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Prioritize investment in child health to guarantee future human capital
Dr Peter Waiswa
Posted: 1 month 2 days

Makerere University School of Public Health, in collaboration with the Ministry of Health, are hosting a symposium on Universal Health Coverage (UHC) under the theme “Health Financing for Universal Health Coverage: More money for health AND more health for the money”. This symposium is coming at a time when there has been a lot of discussion in Uganda on economic transition from low income to middle income status by 2020 according to government projections. While these are statistical projections, the National Planning Authority indicates a different projection, and my own guess is that with current per capita income of about US$770, achieving per capita income of above US$1070, which is required for a “Middle-income” status in the next three years will be a tall order to climb.

Reflecting on the symposium theme, I indeed concurred that we need more funding for health, but quickly asked the question: where should Uganda as a country invest her money to achieve and guarantee sustainable economic growth and shared prosperity? It has been said that human capital is the engine of economic growth and development, even beyond natural resources – oil, gas, and other minerals. Indeed, countries such as the Asian tigers did not necessarily develop on the basis of natural resources, but rather invested heavily in human capital development. To this, add trade.

Achieving Middle income status will require that every Ugandan is working at their full potential in a conducive and supportive environment. But it is critical that human brains are developed to be able to be exploited to their fullest. Scientists argue that most brain development occur during the first 1000 days of life, which is literally from conception to the end of the first two years. If brain potential is lost during that time, it may be impossible to recover in later years.

As a country, we must reflect on what programs are currently being implemented or rather what policies exist to ensure child development that would guarantee a people ready to fully engage in economic activity later in their years.

The latest Uganda Health Demographic Survey (UDHS 2016), shows that Uganda has made major improvements in child health, with child deaths reducing from 151 deaths to 64 deaths per 1000 live birth over the last fifteen years (2001- 2016). However, the burden of child deaths and morbidity or illness remains high. Indeed, during the same period of fifteen years, Uganda did not make a single reduction in newborn death. It is currently estimated that Uganda loses nearly 80,000 babies at birth (39,000 as neonatal deaths and 40,000 as stillbirths) per year.

Another 6,000 lives are lost as maternal deaths. Health economists compute this as loss of future economic gain and opportunity. The actual situation may be worse as we do not have any estimates of morbidity around the time of birth. Surprisingly, the highest numbers of neonatal and stillbirth loss are in presumably the more well off regions of Uganda, namely Buganda and Ankole, then followed by Lango and Acholi.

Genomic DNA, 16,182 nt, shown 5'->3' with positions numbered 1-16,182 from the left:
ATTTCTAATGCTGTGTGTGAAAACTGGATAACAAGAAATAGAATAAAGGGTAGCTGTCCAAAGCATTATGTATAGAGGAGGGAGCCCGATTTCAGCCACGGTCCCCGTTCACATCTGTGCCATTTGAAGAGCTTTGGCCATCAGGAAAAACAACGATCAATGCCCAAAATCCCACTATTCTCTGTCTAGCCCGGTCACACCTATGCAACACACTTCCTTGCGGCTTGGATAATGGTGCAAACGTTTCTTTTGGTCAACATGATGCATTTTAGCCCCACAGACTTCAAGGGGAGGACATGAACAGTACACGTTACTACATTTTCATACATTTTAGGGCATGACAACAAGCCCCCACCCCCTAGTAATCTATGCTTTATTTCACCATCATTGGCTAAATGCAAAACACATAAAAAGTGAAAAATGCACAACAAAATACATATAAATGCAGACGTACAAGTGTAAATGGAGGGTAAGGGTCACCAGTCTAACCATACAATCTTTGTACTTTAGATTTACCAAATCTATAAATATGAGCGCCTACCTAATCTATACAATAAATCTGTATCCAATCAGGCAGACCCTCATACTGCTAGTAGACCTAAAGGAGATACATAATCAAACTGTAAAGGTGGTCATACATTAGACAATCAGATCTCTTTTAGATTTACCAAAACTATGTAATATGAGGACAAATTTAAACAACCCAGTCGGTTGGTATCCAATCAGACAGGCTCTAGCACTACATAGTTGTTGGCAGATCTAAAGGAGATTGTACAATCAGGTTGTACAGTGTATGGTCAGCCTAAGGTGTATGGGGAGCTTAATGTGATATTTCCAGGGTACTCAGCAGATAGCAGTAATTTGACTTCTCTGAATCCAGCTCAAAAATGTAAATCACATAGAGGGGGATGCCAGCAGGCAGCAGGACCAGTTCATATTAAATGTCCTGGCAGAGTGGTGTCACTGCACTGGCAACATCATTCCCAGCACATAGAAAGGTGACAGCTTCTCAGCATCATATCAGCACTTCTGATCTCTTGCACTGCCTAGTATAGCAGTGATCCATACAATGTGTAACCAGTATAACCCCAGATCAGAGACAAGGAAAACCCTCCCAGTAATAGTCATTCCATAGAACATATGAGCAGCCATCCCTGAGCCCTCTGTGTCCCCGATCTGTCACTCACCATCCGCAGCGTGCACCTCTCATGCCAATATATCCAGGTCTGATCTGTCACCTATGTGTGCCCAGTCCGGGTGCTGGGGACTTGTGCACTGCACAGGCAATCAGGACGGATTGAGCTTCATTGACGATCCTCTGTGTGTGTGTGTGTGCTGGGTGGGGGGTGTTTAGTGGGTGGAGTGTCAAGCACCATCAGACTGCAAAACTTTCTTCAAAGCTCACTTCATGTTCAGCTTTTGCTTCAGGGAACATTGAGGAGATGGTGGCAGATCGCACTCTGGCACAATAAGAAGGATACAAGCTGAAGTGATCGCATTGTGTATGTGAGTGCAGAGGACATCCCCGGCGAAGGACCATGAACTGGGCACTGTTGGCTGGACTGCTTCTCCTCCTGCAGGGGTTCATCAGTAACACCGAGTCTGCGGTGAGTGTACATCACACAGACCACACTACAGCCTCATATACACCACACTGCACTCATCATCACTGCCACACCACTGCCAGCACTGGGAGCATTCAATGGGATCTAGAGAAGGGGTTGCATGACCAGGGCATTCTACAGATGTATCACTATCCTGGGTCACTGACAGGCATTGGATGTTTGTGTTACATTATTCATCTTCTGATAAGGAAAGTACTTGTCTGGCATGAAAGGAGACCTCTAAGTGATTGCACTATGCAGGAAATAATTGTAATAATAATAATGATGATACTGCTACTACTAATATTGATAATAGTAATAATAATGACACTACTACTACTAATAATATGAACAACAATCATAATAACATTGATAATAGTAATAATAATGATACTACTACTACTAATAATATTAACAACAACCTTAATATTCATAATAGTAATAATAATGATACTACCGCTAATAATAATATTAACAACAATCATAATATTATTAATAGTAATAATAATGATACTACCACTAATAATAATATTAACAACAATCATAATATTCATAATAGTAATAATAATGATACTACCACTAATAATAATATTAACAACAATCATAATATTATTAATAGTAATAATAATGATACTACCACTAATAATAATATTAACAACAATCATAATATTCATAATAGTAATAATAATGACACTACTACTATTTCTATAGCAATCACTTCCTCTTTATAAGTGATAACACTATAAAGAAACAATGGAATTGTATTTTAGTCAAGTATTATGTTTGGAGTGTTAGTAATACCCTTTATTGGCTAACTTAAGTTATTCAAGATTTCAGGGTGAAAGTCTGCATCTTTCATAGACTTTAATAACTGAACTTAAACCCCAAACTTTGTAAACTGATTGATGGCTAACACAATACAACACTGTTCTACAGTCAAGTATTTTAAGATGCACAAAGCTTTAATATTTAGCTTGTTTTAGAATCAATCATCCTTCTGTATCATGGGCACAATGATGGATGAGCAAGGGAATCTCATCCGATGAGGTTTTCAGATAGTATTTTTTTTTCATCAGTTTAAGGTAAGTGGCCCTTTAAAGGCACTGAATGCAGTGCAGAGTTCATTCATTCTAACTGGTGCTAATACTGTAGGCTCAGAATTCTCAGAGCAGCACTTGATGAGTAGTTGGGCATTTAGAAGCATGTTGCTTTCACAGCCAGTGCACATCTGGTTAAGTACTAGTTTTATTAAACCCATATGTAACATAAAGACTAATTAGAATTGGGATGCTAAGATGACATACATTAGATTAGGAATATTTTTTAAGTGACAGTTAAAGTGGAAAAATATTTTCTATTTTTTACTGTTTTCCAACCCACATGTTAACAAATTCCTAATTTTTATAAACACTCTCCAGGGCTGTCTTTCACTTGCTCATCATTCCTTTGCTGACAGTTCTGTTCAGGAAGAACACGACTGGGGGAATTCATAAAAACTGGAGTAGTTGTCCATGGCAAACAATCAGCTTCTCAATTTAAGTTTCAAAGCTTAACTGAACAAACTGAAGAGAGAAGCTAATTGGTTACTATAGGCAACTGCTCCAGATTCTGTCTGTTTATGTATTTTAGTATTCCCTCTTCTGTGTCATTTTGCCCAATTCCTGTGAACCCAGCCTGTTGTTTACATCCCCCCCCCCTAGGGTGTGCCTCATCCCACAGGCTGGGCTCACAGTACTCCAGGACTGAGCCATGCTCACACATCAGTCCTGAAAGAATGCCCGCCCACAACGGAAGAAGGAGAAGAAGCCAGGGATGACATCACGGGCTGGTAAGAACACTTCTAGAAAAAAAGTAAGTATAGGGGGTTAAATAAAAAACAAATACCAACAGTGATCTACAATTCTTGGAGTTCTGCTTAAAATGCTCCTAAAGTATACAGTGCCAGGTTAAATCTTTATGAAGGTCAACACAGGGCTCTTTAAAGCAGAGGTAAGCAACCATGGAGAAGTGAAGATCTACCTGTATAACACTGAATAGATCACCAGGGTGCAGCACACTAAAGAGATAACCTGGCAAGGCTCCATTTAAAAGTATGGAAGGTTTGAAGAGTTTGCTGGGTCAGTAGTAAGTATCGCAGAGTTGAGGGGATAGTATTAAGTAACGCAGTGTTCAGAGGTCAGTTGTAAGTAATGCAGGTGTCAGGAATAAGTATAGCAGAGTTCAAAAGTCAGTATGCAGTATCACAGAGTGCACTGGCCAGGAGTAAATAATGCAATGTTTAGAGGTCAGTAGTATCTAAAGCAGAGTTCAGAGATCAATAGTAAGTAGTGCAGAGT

The story is beyond the mothers and babies that are lost within the first 1000 days. Again, according to the UDHS 2016, Uganda has very high rates of malnutrition. It is estimated that almost one in three children (29%) under five years have stunting, and another 4% have severe wasting.

The highest rates of these condition are around age one and a half years, most likely related to a period when many mothers conceive once again given our known high fertility, and the care for the baby worsens. Scientists have shown that children who are stunted or wasting have less brain matter, and may never recover from it later in life to achieve their full potential even with comprehensive interventions if they are done after two years. Research has also shown that children who stay in institutional centres for abandoned children or so called babies’ homes, have similar bad outcomes.

So back to the question: where should Uganda be investing its money to ensure a sustainable and prosperous future society? It seems clear to me that care during pregnancy, birth and the first two years should be the area of priority focus. As a country, we should not be have 29% of stunted children yet we are a food basket.

It is unimaginable that we still lose so many mothers, newborns and children below five years to preventable deaths. I know that government and development partners are investing a lot in interventions such as immunization and malaria control. However, as seen from the Demographic survey statistics, we may need to invest more than we are currently doing.

Currently, the government has chosen to prioritize infrastructure: roads, the energy sector, security, and politics. Yes, these are important areas in their own right, but these will require people who are alive, healthy, and vibrant, good enough to support the economy.

As Stenberg and colleagues wrote and ably noted in the Lancet series (2014), it is the investment in women’s and children’s health that will secure high health, social, and economic returns to any nation. They further estimated that increasing health expenditure by just $5 per person per year up to 2035 in 74 high-burden countries could yield up to nine times that value in economic and social benefits. These returns include greater gross domestic product (GDP) growth through improved productivity, and prevention of the needless deaths. Yes, Uganda needs more money for health, but also within health, we must prioritize maternal, newborn and child health, if we are to guarantee future sustainable economic growth and development.

Dr. Peter Waiswa is an Associate Professor and member of the SPEED project. He is also the Director, Makerere University Maternal and Newborn Centre of Excellence